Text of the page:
+ The humble acorn or pinecone.
Three of anything is a collection, and collections help to imbue meaning into a Thing. A handful of acorns in a small bowl, or three pinecones, can offer a bit of levity to an otherwise serious adult life. They are fun. And when you tire of them, toss them to the wind!

+ Beeswax your leaves.
Are the maple trees brilliantly colored where you are? Well, gather a handful. Warm some beeswax if you have it. (If you do not, you can acquire beeswax pellets for less than $10 online). Dip the leaves in the melted beeswax, shake off any excess, and lay on a piece of parchment paper to dry. Tie a string around the stems for a gorgeous garland that will last for months. (P.S. This is a perfect project to try with kids.) (P.P.S. If at all possible, dedicate a pot to beeswax + other crafting projects so you don’t have to worry about cleaning it out. Goodwill is waiting and ready to sell you a 50 cent pot.)

hand knitted child vest by samantha spigos
pile of woolen diaper covers and small baby by samantha spigos

On another note . . .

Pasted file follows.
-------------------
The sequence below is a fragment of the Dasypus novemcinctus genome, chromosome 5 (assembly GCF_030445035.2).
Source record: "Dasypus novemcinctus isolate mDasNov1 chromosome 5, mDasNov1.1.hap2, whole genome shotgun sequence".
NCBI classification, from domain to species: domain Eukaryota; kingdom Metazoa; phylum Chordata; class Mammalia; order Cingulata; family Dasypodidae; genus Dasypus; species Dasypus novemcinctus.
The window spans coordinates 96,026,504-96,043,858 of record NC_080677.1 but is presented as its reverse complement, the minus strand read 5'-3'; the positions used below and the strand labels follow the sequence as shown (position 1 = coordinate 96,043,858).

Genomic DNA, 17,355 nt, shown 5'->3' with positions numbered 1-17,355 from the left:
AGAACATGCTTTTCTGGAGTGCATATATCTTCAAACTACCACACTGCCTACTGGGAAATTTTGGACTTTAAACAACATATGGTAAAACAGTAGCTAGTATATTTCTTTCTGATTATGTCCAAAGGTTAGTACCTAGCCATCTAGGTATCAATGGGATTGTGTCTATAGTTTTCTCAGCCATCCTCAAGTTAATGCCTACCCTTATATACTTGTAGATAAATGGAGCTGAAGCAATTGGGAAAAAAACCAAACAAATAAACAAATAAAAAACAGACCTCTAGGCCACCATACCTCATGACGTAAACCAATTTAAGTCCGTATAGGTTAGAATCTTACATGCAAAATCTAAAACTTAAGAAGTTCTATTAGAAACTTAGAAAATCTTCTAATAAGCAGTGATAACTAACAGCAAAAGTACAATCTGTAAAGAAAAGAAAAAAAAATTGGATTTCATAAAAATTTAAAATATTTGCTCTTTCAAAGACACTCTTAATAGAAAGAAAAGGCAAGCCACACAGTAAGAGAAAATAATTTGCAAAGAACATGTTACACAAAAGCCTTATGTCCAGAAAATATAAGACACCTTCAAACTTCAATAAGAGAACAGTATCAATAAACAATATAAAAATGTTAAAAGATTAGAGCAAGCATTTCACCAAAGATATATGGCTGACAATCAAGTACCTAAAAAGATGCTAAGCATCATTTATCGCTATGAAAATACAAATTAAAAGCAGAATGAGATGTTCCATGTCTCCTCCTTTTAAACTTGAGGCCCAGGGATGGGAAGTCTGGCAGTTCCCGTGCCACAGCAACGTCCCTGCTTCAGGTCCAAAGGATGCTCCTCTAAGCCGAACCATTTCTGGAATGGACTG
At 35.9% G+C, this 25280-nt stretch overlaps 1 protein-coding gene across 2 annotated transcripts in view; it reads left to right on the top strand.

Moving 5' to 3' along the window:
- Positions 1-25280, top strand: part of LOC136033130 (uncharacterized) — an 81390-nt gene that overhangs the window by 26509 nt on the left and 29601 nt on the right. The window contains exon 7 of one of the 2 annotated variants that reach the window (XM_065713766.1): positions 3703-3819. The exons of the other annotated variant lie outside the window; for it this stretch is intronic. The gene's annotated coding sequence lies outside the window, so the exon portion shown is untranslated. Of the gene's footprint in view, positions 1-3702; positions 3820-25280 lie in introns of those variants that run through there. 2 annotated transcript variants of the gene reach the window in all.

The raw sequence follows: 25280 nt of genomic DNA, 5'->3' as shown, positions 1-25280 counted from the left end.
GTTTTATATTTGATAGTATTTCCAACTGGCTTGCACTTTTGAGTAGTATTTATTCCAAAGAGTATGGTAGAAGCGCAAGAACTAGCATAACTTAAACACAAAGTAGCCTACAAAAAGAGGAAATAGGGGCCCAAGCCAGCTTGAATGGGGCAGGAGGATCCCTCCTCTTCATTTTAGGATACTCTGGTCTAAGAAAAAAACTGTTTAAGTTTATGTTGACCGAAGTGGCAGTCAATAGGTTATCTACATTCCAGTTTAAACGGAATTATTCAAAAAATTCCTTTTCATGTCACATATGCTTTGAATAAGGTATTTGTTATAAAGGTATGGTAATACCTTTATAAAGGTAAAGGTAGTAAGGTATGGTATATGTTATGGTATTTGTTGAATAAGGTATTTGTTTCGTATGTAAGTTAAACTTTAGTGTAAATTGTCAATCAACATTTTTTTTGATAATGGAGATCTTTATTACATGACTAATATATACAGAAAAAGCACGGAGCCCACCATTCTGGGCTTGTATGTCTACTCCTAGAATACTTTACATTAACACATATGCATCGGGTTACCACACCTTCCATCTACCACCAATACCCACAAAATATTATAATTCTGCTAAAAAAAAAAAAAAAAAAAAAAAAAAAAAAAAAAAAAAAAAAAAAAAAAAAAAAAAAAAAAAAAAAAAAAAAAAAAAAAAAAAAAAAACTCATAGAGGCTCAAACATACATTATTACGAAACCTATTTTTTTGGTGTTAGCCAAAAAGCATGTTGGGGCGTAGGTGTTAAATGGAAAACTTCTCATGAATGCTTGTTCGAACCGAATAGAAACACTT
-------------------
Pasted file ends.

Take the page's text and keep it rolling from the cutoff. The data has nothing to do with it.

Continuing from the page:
I’ve been voraciously knitting for the cold season and the holidays, like a squirrel tucking away nuts, except the nuts are wool. I am excited to share more, especially a post about the beauty of the time-honored Christmas stocking (+ why you should love them, too). There’ll be a roundup of baby + child woolen bloomers/pants you might consider gifting this year. (I’ve tested them all.) I have half a mind to do a few gift guides in the coming weeks — roundups of thoughtful products, books, children’s toys, etc. that I stand behind. This blog isn’t much for comments, but if you are a long time reader or new and intrigued, would you be so kind as to comment if gift guides would be of interest to you?


—S

WORKS OF THE HOME: CLOTH DIAPERING

 
Cloth Diapering Cotton and Wool Natural Parenting by Samantha Spigos
Cloth Diapering Cotton and Wool Natural Parenting by Samantha Spigos